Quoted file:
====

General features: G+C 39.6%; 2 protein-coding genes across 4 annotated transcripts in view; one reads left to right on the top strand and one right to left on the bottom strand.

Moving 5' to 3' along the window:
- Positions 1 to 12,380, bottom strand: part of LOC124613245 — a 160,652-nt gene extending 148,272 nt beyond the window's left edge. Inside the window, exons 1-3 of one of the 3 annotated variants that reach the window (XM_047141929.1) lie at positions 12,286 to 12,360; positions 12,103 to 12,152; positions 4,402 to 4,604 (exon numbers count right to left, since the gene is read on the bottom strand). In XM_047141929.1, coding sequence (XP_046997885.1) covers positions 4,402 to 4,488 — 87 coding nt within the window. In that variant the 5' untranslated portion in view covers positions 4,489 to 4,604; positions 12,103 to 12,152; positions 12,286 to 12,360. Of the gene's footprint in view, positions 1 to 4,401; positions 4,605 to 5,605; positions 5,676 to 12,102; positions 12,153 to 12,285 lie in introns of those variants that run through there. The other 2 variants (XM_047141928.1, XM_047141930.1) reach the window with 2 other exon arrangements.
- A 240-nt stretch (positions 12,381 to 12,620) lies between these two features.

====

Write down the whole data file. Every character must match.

General features: G+C 39.6%; 2 protein-coding genes across 4 annotated transcripts in view; one reads left to right on the top strand and one right to left on the bottom strand.

Moving 5' to 3' along the window:
- Positions 1 to 12,380, bottom strand: part of LOC124613245 — a 160,652-nt gene extending 148,272 nt beyond the window's left edge. Inside the window, exons 1-3 of one of the 3 annotated variants that reach the window (XM_047141929.1) lie at positions 12,286 to 12,360; positions 12,103 to 12,152; positions 4,402 to 4,604 (exon numbers count right to left, since the gene is read on the bottom strand). In XM_047141929.1, coding sequence (XP_046997885.1) covers positions 4,402 to 4,488 — 87 coding nt within the window. In that variant the 5' untranslated portion in view covers positions 4,489 to 4,604; positions 12,103 to 12,152; positions 12,286 to 12,360. Of the gene's footprint in view, positions 1 to 4,401; positions 4,605 to 5,605; positions 5,676 to 12,102; positions 12,153 to 12,285 lie in introns of those variants that run through there. The other 2 variants (XM_047141928.1, XM_047141930.1) reach the window with 2 other exon arrangements.
- A 240-nt stretch (positions 12,381 to 12,620) lies between these two features.